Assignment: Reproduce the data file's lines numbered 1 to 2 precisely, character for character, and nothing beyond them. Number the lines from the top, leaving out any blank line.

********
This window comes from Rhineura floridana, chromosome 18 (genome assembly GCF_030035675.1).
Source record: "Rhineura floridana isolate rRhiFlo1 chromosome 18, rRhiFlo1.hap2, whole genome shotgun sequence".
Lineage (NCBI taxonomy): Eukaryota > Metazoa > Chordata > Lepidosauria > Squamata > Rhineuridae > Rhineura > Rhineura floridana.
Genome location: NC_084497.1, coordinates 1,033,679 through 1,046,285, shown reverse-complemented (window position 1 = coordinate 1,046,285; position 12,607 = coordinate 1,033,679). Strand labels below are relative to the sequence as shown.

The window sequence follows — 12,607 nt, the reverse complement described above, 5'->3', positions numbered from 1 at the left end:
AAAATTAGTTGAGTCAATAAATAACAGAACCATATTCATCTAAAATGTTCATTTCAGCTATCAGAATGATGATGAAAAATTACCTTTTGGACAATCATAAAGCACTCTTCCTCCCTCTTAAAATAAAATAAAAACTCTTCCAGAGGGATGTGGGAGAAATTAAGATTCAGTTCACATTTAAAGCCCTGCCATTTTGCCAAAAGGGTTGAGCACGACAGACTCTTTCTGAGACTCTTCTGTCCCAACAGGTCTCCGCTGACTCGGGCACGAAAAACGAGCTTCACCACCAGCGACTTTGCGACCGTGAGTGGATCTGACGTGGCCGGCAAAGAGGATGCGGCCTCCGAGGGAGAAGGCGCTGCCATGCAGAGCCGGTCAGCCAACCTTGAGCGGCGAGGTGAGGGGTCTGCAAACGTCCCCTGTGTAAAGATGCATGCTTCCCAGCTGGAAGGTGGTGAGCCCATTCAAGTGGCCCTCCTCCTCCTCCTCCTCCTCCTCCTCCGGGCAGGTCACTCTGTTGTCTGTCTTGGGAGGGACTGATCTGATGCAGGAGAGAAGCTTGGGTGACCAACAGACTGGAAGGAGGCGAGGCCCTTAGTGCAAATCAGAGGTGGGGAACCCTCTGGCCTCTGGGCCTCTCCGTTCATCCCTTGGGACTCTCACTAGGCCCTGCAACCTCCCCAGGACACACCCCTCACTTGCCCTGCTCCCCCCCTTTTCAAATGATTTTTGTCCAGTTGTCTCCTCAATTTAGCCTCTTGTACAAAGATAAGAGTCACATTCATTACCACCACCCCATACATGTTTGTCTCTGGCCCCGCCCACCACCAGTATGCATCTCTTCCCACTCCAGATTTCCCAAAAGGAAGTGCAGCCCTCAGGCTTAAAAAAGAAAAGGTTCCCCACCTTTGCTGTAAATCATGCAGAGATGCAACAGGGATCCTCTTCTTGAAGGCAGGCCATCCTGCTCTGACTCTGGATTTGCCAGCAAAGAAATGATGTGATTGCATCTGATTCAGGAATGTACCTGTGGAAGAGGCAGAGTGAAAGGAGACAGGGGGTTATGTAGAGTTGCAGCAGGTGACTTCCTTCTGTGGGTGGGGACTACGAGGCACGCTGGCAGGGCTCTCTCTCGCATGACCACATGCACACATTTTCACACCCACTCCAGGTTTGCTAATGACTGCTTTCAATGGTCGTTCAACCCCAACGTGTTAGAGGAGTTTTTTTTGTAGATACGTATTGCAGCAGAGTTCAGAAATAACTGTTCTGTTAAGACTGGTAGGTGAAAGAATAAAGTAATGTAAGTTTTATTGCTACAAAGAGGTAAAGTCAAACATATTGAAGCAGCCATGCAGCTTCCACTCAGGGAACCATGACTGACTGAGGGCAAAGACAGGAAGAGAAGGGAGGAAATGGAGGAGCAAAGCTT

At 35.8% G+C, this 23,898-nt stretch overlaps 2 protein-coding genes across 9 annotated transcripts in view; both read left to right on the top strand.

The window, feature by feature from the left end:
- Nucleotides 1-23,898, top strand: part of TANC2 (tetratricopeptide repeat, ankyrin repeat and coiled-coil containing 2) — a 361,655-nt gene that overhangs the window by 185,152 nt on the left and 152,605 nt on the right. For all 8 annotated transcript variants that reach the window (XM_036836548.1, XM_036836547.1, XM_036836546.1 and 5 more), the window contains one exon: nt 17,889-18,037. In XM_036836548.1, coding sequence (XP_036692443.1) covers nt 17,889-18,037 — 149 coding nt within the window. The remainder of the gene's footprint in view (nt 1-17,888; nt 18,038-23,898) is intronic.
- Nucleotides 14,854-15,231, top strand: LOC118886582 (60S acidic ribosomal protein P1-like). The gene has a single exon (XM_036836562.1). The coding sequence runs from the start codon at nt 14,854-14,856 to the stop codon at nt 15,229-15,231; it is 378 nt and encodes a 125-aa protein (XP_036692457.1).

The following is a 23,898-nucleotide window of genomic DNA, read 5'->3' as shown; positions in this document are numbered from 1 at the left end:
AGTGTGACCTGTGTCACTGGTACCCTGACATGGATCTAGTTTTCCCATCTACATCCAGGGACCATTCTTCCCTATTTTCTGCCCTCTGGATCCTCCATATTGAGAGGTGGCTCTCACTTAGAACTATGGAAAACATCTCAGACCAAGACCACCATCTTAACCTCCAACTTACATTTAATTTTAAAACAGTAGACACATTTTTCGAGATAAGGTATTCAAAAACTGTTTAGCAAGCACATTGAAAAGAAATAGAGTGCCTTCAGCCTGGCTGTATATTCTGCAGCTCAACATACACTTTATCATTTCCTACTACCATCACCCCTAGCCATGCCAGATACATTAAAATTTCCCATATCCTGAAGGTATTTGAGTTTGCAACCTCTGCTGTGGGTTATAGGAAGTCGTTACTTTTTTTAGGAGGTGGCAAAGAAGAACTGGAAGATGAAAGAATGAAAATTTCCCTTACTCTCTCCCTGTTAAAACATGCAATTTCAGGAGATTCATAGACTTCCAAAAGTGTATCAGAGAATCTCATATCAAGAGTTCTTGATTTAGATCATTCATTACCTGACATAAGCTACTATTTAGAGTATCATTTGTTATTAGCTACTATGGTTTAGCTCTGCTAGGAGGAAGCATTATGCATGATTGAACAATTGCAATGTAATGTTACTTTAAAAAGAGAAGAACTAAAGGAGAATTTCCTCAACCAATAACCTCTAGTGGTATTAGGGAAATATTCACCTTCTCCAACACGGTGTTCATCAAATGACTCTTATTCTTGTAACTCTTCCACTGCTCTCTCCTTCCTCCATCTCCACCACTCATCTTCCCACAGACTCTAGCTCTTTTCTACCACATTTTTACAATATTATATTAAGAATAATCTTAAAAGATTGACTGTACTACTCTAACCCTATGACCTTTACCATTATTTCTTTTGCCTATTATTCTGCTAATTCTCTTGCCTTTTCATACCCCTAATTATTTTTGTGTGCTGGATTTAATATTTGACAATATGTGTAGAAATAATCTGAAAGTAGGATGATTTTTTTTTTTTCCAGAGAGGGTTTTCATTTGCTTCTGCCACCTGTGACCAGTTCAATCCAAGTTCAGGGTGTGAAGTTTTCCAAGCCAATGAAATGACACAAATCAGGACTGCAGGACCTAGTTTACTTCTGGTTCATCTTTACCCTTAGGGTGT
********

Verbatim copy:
This window comes from Rhineura floridana, chromosome 18 (genome assembly GCF_030035675.1).
Source record: "Rhineura floridana isolate rRhiFlo1 chromosome 18, rRhiFlo1.hap2, whole genome shotgun sequence".